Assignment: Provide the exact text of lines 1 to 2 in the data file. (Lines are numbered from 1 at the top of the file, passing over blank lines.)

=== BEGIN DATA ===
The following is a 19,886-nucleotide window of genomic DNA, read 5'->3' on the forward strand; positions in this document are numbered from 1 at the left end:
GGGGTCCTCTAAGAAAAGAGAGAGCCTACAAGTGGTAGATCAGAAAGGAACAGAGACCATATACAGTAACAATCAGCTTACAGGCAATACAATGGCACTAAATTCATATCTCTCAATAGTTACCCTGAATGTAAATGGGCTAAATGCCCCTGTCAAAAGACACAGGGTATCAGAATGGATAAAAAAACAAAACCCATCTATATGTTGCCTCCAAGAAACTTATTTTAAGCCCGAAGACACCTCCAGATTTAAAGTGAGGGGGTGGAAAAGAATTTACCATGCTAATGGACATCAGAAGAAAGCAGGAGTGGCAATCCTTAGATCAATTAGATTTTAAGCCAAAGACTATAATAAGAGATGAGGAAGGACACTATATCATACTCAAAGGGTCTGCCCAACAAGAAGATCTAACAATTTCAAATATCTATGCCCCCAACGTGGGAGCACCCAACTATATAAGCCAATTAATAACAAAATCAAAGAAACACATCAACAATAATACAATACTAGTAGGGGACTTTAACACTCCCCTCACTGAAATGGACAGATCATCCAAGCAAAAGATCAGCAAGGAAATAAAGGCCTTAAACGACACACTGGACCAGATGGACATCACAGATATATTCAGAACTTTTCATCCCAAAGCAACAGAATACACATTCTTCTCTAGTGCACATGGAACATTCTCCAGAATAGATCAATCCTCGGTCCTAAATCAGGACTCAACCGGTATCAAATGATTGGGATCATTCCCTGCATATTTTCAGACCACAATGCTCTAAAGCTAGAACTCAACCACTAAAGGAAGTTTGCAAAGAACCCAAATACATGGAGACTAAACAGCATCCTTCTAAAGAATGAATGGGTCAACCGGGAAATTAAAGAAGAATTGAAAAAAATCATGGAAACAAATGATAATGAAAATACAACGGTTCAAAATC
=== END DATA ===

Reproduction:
The following is a 19,886-nucleotide window of genomic DNA, read 5'->3' on the forward strand; positions in this document are numbered from 1 at the left end:
GGGGTCCTCTAAGAAAAGAGAGAGCCTACAAGTGGTAGATCAGAAAGGAACAGAGACCATATACAGTAACAATCAGCTTACAGGCAATACAATGGCACTAAATTCATATCTCTCAATAGTTACCCTGAATGTAAATGGGCTAAATGCCCCTGTCAAAAGACACAGGGTATCAGAATGGATAAAAAAACAAAACCCATCTATATGTTGCCTCCAAGAAACTTATTTTAAGCCCGAAGACACCTCCAGATTTAAAGTGAGGGGGTGGAAAAGAATTTACCATGCTAATGGACATCAGAAGAAAGCAGGAGTGGCAATCCTTAGATCAATTAGATTTTAAGCCAAAGACTATAATAAGAGATGAGGAAGGACACTATATCATACTCAAAGGGTCTGCCCAACAAGAAGATCTAACAATTTCAAATATCTATGCCCCCAACGTGGGAGCACCCAACTATATAAGCCAATTAATAACAAAATCAAAGAAACACATCAACAATAATACAATACTAGTAGGGGACTTTAACACTCCCCTCACTGAAATGGACAGATCATCCAAGCAAAAGATCAGCAAGGAAATAAAGGCCTTAAACGACACACTGGACCAGATGGACATCACAGATATATTCAGAACTTTTCATCCCAAAGCAACAGAATACACATTCTTCTCTAGTGCACATGGAACATTCTCCAGAATAGATCAATCCTCGGTCCTAAATCAGGACTCAACCGGTATCAAATGATTGGGATCATTCCCTGCATATTTTCAGACCACAATGCTCTAAAGCTAGAACTCAACCACTAAAGGAAGTTTGCAAAGAACCCAAATACATGGAGACTAAACAGCATCCTTCTAAAGAATGAATGGGTCAACCGGGAAATTAAAGAAGAATTGAAAAAAATCATGGAAACAAATGATAATGAAAATACAACGGTTCAAAATC